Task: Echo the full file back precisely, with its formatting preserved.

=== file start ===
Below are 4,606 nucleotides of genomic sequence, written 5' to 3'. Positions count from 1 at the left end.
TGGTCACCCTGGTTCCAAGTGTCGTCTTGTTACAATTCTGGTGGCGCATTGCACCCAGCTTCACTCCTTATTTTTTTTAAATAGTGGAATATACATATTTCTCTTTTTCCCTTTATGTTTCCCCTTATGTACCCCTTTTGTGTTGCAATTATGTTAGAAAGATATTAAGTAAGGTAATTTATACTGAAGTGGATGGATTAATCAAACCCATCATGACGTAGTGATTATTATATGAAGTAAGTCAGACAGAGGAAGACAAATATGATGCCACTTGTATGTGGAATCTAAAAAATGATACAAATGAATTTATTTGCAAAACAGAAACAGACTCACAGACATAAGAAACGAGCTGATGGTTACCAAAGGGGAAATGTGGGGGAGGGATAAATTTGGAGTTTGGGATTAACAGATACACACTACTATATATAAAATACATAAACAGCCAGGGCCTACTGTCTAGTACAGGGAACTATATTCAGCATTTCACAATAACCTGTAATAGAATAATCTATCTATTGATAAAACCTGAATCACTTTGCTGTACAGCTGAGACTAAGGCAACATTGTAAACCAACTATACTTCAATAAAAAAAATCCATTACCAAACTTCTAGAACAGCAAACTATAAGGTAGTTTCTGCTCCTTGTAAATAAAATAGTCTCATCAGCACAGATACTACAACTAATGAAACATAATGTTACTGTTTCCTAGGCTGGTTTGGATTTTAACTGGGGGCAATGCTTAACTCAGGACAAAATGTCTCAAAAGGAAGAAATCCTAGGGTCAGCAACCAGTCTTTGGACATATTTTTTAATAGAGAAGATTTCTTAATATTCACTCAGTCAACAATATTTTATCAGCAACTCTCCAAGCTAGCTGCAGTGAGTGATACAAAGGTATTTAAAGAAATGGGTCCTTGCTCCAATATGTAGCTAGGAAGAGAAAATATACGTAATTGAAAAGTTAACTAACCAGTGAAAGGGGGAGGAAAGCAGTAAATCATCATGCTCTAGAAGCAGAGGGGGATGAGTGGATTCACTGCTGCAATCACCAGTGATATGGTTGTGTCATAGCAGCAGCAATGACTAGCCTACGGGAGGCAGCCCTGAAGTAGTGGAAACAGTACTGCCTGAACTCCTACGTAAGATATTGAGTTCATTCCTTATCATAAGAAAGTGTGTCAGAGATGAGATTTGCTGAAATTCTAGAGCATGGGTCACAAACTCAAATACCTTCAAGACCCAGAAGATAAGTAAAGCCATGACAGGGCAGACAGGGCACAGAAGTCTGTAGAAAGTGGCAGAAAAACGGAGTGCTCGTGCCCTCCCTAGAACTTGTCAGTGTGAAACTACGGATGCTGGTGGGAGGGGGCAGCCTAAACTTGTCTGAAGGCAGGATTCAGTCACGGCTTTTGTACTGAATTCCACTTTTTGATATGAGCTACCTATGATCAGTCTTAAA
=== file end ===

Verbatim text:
Below are 4,606 nucleotides of genomic sequence, written 5' to 3'. Positions count from 1 at the left end.
TGGTCACCCTGGTTCCAAGTGTCGTCTTGTTACAATTCTGGTGGCGCATTGCACCCAGCTTCACTCCTTATTTTTTTTAAATAGTGGAATATACATATTTCTCTTTTTCCCTTTATGTTTCCCCTTATGTACCCCTTTTGTGTTGCAATTATGTTAGAAAGATATTAAGTAAGGTAATTTATACTGAAGTGGATGGATTAATCAAACCCATCATGACGTAGTGATTATTATATGAAGTAAGTCAGACAGAGGAAGACAAATATGATGCCACTTGTATGTGGAATCTAAAAAATGATACAAATGAATTTATTTGCAAAACAGAAACAGACTCACAGACATAAGAAACGAGCTGATGGTTACCAAAGGGGAAATGTGGGGGAGGGATAAATTTGGAGTTTGGGATTAACAGATACACACTACTATATATAAAATACATAAACAGCCAGGGCCTACTGTCTAGTACAGGGAACTATATTCAGCATTTCACAATAACCTGTAATAGAATAATCTATCTATTGATAAAACCTGAATCACTTTGCTGTACAGCTGAGACTAAGGCAACATTGTAAACCAACTATACTTCAATAAAAAAAATCCATTACCAAACTTCTAGAACAGCAAACTATAAGGTAGTTTCTGCTCCTTGTAAATAAAATAGTCTCATCAGCACAGATACTACAACTAATGAAACATAATGTTACTGTTTCCTAGGCTGGTTTGGATTTTAACTGGGGGCAATGCTTAACTCAGGACAAAATGTCTCAAAAGGAAGAAATCCTAGGGTCAGCAACCAGTCTTTGGACATATTTTTTAATAGAGAAGATTTCTTAATATTCACTCAGTCAACAATATTTTATCAGCAACTCTCCAAGCTAGCTGCAGTGAGTGATACAAAGGTATTTAAAGAAATGGGTCCTTGCTCCAATATGTAGCTAGGAAGAGAAAATATACGTAATTGAAAAGTTAACTAACCAGTGAAAGGGGGAGGAAAGCAGTAAATCATCATGCTCTAGAAGCAGAGGGGGATGAGTGGATTCACTGCTGCAATCACCAGTGATATGGTTGTGTCATAGCAGCAGCAATGACTAGCCTACGGGAGGCAGCCCTGAAGTAGTGGAAACAGTACTGCCTGAACTCCTACGTAAGATATTGAGTTCATTCCTTATCATAAGAAAGTGTGTCAGAGATGAGATTTGCTGAAATTCTAGAGCATGGGTCACAAACTCAAATACCTTCAAGACCCAGAAGATAAGTAAAGCCATGACAGGGCAGACAGGGCACAGAAGTCTGTAGAAAGTGGCAGAAAAACGGAGTGCTCGTGCCCTCCCTAGAACTTGTCAGTGTGAAACTACGGATGCTGGTGGGAGGGGGCAGCCTAAACTTGTCTGAAGGCAGGATTCAGTCACGGCTTTTGTACTGAATTCCACTTTTTGATATGAGCTACCTATGATCAGTCTTAAA